The problem is this: Let's say you do an action that reads 5 blocks on the disk. While the system is idle it has nothing else to do so your 5 blocks are read immediately, super fast.
While the system is doing some other I/O intensive job, it might be doing 500 block reads at the same time. Everything goes in the same queue, so your task is only %1 of the requests that have to be done in a set time. Result: Your task takes 100 times longer.
This is the problem that all the scheduler are trying to solve: trying to be fair so that every task gets a reasonable share of priority, while keeping performance at an optimum level.
For example, some O/S researchers have tried to implemented multiple-tiered system where every I/O is tagged with flags that indicate if the call came from an interactive user action, or was generated by non-interactive jobs (daemons, lower-level layers, etc...) and then give higher priority to the user requests. Two problems with that approach is it can be very hard to differentiate the two and that any heavy user task may prevent system tasks to work in a timely fashion and the user tasks may depend on the system tasks to complete their jobs in order to proceed; vicious circles and race conditions.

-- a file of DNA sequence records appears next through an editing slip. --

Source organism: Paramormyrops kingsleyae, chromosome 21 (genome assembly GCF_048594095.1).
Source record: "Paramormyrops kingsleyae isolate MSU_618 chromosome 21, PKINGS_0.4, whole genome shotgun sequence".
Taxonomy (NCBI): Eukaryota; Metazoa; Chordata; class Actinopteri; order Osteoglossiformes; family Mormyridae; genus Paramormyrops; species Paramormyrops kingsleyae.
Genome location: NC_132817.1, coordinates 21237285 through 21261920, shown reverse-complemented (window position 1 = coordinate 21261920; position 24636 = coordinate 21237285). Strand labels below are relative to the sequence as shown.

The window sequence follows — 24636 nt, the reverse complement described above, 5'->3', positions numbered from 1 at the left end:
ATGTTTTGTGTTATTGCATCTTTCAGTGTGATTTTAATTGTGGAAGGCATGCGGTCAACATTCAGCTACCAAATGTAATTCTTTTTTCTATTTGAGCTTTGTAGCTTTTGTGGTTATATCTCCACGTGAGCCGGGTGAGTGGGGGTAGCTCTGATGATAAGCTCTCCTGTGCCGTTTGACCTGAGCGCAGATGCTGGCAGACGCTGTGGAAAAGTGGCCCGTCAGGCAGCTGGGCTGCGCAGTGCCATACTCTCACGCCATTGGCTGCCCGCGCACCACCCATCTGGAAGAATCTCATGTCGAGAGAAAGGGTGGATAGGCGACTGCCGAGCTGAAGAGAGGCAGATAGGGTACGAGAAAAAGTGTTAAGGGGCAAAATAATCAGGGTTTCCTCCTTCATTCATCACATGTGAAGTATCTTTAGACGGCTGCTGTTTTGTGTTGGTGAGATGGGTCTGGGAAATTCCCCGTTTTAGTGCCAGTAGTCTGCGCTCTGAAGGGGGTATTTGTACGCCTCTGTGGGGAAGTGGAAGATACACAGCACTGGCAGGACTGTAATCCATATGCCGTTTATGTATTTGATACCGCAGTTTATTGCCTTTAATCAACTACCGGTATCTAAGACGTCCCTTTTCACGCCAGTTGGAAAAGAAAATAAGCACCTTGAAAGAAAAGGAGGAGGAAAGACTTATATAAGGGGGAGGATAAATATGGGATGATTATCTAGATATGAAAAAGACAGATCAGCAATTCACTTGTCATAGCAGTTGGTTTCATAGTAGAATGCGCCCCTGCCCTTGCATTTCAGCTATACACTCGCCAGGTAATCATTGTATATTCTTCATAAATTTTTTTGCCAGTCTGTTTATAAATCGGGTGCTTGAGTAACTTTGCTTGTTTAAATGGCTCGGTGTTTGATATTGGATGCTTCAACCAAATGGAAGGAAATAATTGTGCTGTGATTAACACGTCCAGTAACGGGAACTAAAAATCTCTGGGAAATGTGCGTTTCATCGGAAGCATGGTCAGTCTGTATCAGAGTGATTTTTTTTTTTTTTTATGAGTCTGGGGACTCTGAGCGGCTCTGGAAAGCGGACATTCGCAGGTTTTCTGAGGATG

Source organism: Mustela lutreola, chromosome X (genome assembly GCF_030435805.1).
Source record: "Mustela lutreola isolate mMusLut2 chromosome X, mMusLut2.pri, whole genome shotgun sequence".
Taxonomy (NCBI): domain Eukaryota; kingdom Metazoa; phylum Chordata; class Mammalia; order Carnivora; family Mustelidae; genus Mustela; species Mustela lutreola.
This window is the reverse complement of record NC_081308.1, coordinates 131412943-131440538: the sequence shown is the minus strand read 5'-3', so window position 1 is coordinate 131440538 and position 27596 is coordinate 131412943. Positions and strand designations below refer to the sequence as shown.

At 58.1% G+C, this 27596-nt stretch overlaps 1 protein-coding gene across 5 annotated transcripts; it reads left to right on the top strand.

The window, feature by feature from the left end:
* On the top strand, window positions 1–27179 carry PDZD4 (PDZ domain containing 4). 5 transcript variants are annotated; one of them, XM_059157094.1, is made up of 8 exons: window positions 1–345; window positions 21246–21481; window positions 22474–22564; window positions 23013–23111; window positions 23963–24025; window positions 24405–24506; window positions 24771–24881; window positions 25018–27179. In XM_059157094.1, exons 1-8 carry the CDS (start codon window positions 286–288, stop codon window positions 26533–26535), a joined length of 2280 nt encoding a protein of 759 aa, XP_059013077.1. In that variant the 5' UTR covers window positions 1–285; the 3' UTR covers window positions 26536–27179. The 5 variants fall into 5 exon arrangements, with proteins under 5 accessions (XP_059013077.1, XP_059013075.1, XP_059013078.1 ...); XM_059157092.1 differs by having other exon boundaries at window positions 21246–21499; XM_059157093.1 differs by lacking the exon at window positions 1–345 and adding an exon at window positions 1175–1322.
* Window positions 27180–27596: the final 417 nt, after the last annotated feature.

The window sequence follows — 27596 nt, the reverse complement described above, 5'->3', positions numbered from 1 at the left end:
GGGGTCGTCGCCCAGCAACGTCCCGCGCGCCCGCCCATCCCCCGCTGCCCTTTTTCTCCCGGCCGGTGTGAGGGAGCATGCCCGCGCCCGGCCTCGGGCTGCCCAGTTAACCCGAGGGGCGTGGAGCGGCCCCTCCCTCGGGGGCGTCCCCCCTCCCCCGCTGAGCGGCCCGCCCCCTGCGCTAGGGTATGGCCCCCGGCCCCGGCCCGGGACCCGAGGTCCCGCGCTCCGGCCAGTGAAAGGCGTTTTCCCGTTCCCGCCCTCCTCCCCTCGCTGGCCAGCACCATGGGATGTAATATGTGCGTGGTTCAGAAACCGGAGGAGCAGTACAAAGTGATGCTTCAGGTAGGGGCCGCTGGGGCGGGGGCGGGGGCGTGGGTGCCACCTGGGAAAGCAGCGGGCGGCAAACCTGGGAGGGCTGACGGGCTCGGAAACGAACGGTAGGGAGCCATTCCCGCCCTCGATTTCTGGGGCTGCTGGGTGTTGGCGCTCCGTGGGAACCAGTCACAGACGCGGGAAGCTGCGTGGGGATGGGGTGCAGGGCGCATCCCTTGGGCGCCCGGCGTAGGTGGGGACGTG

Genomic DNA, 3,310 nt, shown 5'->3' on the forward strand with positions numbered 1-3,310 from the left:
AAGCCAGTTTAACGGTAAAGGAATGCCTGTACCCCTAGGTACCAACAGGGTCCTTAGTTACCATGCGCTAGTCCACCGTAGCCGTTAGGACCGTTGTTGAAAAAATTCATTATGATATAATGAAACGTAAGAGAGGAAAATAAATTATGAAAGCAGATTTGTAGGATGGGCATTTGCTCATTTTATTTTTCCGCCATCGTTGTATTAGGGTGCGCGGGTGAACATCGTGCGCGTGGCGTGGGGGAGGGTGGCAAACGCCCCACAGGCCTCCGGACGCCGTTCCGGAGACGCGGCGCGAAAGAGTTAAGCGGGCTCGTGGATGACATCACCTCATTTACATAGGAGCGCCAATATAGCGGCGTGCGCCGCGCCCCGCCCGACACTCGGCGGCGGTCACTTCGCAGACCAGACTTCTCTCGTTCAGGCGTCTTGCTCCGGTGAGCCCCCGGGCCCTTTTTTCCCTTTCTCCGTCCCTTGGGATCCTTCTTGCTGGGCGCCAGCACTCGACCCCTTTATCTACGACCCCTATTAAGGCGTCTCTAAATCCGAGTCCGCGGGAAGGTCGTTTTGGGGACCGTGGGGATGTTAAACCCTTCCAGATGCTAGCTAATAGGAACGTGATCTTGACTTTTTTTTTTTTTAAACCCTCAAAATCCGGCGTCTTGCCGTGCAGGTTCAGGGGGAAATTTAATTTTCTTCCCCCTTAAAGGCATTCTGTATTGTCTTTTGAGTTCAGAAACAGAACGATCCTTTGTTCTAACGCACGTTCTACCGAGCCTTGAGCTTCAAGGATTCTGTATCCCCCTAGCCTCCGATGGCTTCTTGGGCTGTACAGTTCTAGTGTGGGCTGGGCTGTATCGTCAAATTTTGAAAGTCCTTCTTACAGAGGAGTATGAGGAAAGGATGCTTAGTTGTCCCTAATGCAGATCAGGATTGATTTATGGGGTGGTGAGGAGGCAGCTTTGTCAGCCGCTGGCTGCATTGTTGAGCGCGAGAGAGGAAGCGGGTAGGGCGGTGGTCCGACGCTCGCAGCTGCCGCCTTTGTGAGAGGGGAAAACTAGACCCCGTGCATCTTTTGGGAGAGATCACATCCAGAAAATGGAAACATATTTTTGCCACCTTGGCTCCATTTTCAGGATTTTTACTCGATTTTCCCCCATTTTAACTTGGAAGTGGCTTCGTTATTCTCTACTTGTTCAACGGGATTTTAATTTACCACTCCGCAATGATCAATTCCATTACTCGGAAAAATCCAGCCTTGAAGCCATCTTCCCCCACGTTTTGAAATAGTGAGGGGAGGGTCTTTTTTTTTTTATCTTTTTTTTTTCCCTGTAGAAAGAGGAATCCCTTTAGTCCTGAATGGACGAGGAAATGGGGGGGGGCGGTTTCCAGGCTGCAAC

I'm glad I'm not trying to code a kernel scheduler, they're very hard problems and figuring one out that can be fair for all types of uses is nigh impossible.
The great thing about the open source O/Ss is that everything's done in the open, there's intense discussions going on about in the field, and there's multiple solutions being worked on and tested.
To me, Linux has always felt like it gave much higher priority to I/O than the "user experience". It's something I've come to expect. If I copy gigabytes from a disk set to another I gladly accept that my web browser's going to be sluggish for a time, all the while feeling content that at least it's going to be done so efficiently that it's going to last for the shortest amount of time possible.
Other O/Ss that I won't name may "feel" better, but have nowhere near the same I/O throughput that Linux has.